Do late payments affect a credit score? You bet.
Delinquencies, or accounts that have missed payments for more than 30 days, stay on your credit report for at least seven years. And, one CNBC study showed that the reason why people end up with poor credit after missing payments isn’t so much related to the fact that they missed the payment. Rather, it’s the fact that they get caught in a cycle.
When it comes to the various factors that affect your credit score, your payment history is the biggest factor. Every 30 days, creditors report payment history to the credit bureaus. This means it’s very important to ensure you stay on top of your payments. Or, that you contact your lender to talk about lowering payments if needed.
But, just how much does one late payment affect your credit score? We’ve got some answers for you.
Why Do Late Payments Lower Your Credit Score?
In short, a credit score is a way to show lenders and third parties that you’re financially responsible. You’re demonstrating that you’re financially responsible. They want to see that you can manage various different lines of credit. And, they want to see that you’re also able to remember to make payments on time.
When you miss a payment, it shows that you aren’t responsible enough to manage your credit. Or, that you don’t have the means to pay back what you owe. Either way, this shows creditors that you shouldn’t be trusted with more cash. In turn, they lower your credit score to indicate that risk.
How Much Does a Late Payment Affect Your Credit Score?
Having one account that’s over 30 days past due can lower your credit score by up to 100 points. According to federal law, agencies aren’t allowed to report a credit account past-due until after the 30-day mark. So, this means that if you simply forget to make the payment on time, you have 30 days to pay it off before it’s marked as delinquent.
A missed payment that’s over 30 days past due will be reported and the negative mark will stay on your credit report for seven years. However, the effect it has on your credit score will diminish over time.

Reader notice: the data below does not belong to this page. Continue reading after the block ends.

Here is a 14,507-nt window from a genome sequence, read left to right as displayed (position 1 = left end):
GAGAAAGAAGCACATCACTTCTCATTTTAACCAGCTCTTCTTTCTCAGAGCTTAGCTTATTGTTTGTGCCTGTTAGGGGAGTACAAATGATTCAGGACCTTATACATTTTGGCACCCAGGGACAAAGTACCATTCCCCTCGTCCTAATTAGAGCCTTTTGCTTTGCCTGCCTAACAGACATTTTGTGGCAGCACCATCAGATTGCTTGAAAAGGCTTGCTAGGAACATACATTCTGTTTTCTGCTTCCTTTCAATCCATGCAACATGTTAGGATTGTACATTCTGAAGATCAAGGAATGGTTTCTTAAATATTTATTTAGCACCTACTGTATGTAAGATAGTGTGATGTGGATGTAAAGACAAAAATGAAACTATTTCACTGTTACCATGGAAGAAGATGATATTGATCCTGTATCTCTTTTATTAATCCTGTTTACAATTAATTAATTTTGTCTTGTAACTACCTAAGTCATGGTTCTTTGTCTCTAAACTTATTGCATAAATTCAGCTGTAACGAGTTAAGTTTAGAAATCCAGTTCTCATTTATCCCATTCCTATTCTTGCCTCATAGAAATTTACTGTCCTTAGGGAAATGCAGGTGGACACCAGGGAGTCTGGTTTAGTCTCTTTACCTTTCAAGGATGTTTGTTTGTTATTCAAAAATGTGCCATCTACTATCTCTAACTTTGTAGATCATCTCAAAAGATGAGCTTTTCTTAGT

If you were unable to make payments at the time or simply fell behind and completely forgot, it’s worth calling the creditor, explaining your oversight, and asking if they’ll remove the mark. Assuming it’s never happened before and you’ve previously been pretty responsible with payments, they might remove it.
Are you to make the payment due to your current financial situation? Or, have you had a financial emergency that’s come up? Simply contact the creditor and ask about your options. They’ll likely be willing to work with you to either lower your payments or walk you through other options while giving you the resources you need to make it through the financial crisis.
What to Do When You Miss Payments
We all forget; it’s normal! If you’ve missed a payment, pay up as soon as possible. Or, as soon as you know that you’re going to be unable to make a payment, contact the creditor and ask for an extension or for them to lower your payments. Avoid letting the debt go into collections as that’s worse for your credit score than a missed payment.
If you’re unable to get the mark removed from your credit report, there are other ways you can improve your credit score. Try to focus on the other factors that affect your credit score, such as amount owed, the length of your credit history, and your credit mix. If you can, make a special effort to pay off more than your minimum monthly payments, ensure that your credit utilization rate low, and set up auto-payments so that you don’t miss another payment again.
How to Check Your Credit Score
Not sure how to check your credit score to see if a missed payment has affected it? Download Float Credit. It’s the first app that allows you to not only access an up-to-date credit score but also to share it with others in your circle.
Whether you want to share your full score or a cute emoji indicating a credit range, it’s a great additional resource to use to help you stay accountable and vigilant. Then, when you make on-time payments and see your credit score go up, you can share in that win with your partner, friends, or family.
Download Float Credit today to get started.
About the Author – ELIZABETH THORN
After receiving a degree in film from UCLA, Elizabeth left Los Angeles to travel the world and focus on storytelling and content creation. She has since worked as a freelancer and staff writer for publications in Europe, Asia, and North America, namely in the areas of travel, tech, finance, and business.